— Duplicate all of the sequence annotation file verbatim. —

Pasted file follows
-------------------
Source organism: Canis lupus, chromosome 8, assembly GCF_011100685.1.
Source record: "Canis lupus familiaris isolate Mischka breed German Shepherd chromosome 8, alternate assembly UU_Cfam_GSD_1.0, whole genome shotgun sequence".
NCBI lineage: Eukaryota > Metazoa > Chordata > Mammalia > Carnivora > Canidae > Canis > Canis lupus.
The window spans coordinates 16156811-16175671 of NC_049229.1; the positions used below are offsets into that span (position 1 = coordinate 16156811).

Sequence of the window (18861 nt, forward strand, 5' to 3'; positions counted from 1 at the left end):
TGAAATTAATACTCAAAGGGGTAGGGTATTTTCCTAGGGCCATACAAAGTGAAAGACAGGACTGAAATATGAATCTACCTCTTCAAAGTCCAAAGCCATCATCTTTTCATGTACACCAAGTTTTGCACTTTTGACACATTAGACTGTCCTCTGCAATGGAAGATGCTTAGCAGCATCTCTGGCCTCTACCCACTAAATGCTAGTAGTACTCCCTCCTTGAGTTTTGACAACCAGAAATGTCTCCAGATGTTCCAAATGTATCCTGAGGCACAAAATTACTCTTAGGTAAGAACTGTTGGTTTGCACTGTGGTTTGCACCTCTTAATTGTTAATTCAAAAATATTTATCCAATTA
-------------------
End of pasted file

Source organism: Canis lupus, chromosome 8, assembly GCF_011100685.1.
Source record: "Canis lupus familiaris isolate Mischka breed German Shepherd chromosome 8, alternate assembly UU_Cfam_GSD_1.0, whole genome shotgun sequence".
NCBI lineage: Eukaryota > Metazoa > Chordata > Mammalia > Carnivora > Canidae > Canis > Canis lupus.
The window spans coordinates 16156811-16175671 of NC_049229.1; the positions used below are offsets into that span (position 1 = coordinate 16156811).

Sequence of the window (18861 nt, forward strand, 5' to 3'; positions counted from 1 at the left end):
TGAAATTAATACTCAAAGGGGTAGGGTATTTTCCTAGGGCCATACAAAGTGAAAGACAGGACTGAAATATGAATCTACCTCTTCAAAGTCCAAAGCCATCATCTTTTCATGTACACCAAGTTTTGCACTTTTGACACATTAGACTGTCCTCTGCAATGGAAGATGCTTAGCAGCATCTCTGGCCTCTACCCACTAAATGCTAGTAGTACTCCCTCCTTGAGTTTTGACAACCAGAAATGTCTCCAGATGTTCCAAATGTATCCTGAGGCACAAAATTACTCTTAGGTAAGAACTGTTGGTTTGCACTGTGGTTTGCACCTCTTAATTGTTAATTCAAAAATATTTATCCAATTA